The Sasikala factor in Tamil Nadu politics
- The importance of VK Sasikala lies in the fact that while she may not be able to ensure AIADMK a victory even if she rejoins it, she can ensure its defeat if both factions go separate ways electorally.
Even a month ago, the general consensus among the political class in Tamil Nadu about VK Sasikala, the one-time aide to late All India Anna Dravida Munnetra Kazhagam (AIADMK) supremo J Jayalalithaa, was that she was a spent force.
Having emerged only in January from a four-year prison term handed to her in a disproportionate assets case, Chinamma, (aunt) as her supporters fondly call her – they refer to Jayalalithaa as Amma (mother) – was seen at best an inconvenience to the EPS-OPS combine that controls Tamil Nadu’s ruling party.
Edapaddi Palanswami (EPS), a one-time Sasikala loyalist whom she had handpicked to be the CM in the power struggle following the demise of Jayalalithaa in December 2016, deserted her to reconcile with his one-time bête noire O Pannerselvam (OPS) and seize control of the party from which she was later expelled.
After having failed to unseat the duo of chief minister EPS and deputy chief minister OPS, Sasikala’s nephew TTV Dhinakaran started the Amma Makkal Munnettra Kazagamin (AMMK) in March 2018, hoping to attract the AIADMK vote base, but failed miserably both in the 2019 Lok Sabha polls and the by-polls to 22 assembly seats.
With Sasikala in jail in Bengaluru and the AMMK floundering directionlessly, it was natural to assume that she had become an inconsequential player in Tamil Nadu politics.
Yet, if there is one eternal truism in Indian politics, it is this: never write off anyone. The reception Sasikala received on the way to Chennai from Bengaluru – the 300-kilometre journey from Bengaluru to Chennai took 23 hours and was converted into a show of strength – with massive crowds all along the route to greet her, has forced a rethink in the political class, especially the ruling AIADMK.
While Sasikala herself is not eligible to contest the polls for the next six years, she has started quietly meeting several leaders of the ruling party. Several of the legislators and even ministers owe their party tickets and assembly seats to Chinamma.
Even during Jayalalithaa’s reign at the helm of party affairs, Sasikala is said to have played a key role in determining who gets the party nominations in elections. Such was the influence that Sasikala and her family wielded within the AIADMK at one time, that it was dubbed the Mannargudi Mafia by critics.
The nomenclature referred to the Sasikala family’s place of origin in the southern TN district of Tiruvarur and their alleged corruption.
Sasikala is now readying herself to play the role of the wronged woman, betrayed by those to whom she entrusted the party and the MG Ramachandran – Jayalalithaa legacy to. Her supporters are reminding the AIADMK cadre of the sacrifices she has made by going to jail in a case in which Jayalalithaa was co-accused and would have been sentenced, too, if not for her untimely death.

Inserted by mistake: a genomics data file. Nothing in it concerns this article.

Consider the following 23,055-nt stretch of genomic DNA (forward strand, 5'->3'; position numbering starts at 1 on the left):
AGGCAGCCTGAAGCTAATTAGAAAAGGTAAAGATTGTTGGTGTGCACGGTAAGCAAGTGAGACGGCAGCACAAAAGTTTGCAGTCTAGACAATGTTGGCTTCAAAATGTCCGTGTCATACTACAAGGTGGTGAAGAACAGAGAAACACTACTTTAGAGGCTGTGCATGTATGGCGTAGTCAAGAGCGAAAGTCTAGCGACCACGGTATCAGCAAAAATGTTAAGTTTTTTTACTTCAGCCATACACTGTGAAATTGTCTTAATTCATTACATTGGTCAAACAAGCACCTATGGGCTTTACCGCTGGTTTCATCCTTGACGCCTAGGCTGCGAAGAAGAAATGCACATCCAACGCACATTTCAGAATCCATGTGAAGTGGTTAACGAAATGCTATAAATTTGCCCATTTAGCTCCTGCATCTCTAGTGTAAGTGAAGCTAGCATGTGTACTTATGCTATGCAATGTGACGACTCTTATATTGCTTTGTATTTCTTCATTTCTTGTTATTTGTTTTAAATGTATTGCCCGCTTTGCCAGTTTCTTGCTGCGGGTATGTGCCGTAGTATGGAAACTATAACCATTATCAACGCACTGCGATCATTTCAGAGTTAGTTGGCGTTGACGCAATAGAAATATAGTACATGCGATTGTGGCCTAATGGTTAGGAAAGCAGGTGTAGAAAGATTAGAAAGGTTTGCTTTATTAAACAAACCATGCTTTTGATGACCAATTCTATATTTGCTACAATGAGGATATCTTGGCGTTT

Sasikala has already approached the courts on her removal as general secretary of the party. The fight is not only over the post but also on who controls the ubiquitous and popular rettai ellai (two leaves) symbol of the AIADMK. Chinamma is already moving around in a car carrying the AIADMK flag despite protests by the current dispensation that controls the party.
The influential Thevar (also known as Mukkulathor) community to which Sasikala belongs is concentrated in the southern and central parts of TN and have been traditional supporters of the AIADMK. While deputy chief minister OPS is also a Thevar, any division of the community’s traditional AIADMK votes by Sasikala would be a cause of concern for the ruling party.
Her moves would be closely watched not only by the EPS-OPS-controlled AIADMK but also by its ally Bharatiya Janata Party.
It is no secret that BJP played a key backroom role in the EPS-OPS patch-up and ensured the survival of the government for the last four years. The saffron party, while harbouring ambitions of its own growth in Tamil Nadu, would for the present be happy to ensure that the AIADMK-BJP combine comes to power in the state.
The opposition Dravida Munnetra Kazhagam (DMK)-led front, which includes Congress and which won 37 of the 39 Lok Sabha seats in Tamil Nadu, would of course be hoping that Sasikala divides the AIADMK votes and an internecine battle consumes the ruling party.
The opposition party would also take heart from past history; the state has alternated between the AIADMK and DMK rule. The 2016 assembly polls were an exception in which Jayalalithaa surprised everyone by winning a second term in a row.
In case of the courts not coming to aid her cause within the party, Sasikala would look at the AMMK.
AMMK did not make an impact in its earlier electoral outings, but it garnered a little over 5% of the votes polled in the LS election across the state and thus has the potential to damage the ruling party.
The importance of Sasikala lies in the fact that while she may not be able to ensure AIADMK a victory even if she rejoins it, she can ensure its defeat if both factions go separate ways electorally. The BJP will be watching warily to see if such an eventuality can be avoided.
(Venkatesha Babu is a senior journalist and analyst with a keen interest in politics, economy and culture of Southern India)
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